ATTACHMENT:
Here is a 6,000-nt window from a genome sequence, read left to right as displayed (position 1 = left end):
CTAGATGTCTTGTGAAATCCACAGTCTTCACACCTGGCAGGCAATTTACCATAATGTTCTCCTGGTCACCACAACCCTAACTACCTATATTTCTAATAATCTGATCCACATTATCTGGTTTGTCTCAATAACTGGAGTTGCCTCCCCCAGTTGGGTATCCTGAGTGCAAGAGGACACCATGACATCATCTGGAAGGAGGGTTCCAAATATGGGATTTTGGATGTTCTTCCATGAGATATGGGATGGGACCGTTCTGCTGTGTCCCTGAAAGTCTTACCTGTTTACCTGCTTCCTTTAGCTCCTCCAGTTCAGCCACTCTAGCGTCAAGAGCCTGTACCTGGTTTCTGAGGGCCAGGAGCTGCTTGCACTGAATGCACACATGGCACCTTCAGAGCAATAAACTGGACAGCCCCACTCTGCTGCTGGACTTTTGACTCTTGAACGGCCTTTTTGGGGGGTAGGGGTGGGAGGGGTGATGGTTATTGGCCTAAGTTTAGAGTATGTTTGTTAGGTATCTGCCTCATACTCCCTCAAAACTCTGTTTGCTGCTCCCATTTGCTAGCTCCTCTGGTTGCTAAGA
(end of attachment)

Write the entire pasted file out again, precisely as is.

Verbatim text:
Here is a 6,000-nt window from a genome sequence, read left to right as displayed (position 1 = left end):
CTAGATGTCTTGTGAAATCCACAGTCTTCACACCTGGCAGGCAATTTACCATAATGTTCTCCTGGTCACCACAACCCTAACTACCTATATTTCTAATAATCTGATCCACATTATCTGGTTTGTCTCAATAACTGGAGTTGCCTCCCCCAGTTGGGTATCCTGAGTGCAAGAGGACACCATGACATCATCTGGAAGGAGGGTTCCAAATATGGGATTTTGGATGTTCTTCCATGAGATATGGGATGGGACCGTTCTGCTGTGTCCCTGAAAGTCTTACCTGTTTACCTGCTTCCTTTAGCTCCTCCAGTTCAGCCACTCTAGCGTCAAGAGCCTGTACCTGGTTTCTGAGGGCCAGGAGCTGCTTGCACTGAATGCACACATGGCACCTTCAGAGCAATAAACTGGACAGCCCCACTCTGCTGCTGGACTTTTGACTCTTGAACGGCCTTTTTGGGGGGTAGGGGTGGGAGGGGTGATGGTTATTGGCCTAAGTTTAGAGTATGTTTGTTAGGTATCTGCCTCATACTCCCTCAAAACTCTGTTTGCTGCTCCCATTTGCTAGCTCCTCTGGTTGCTAAGA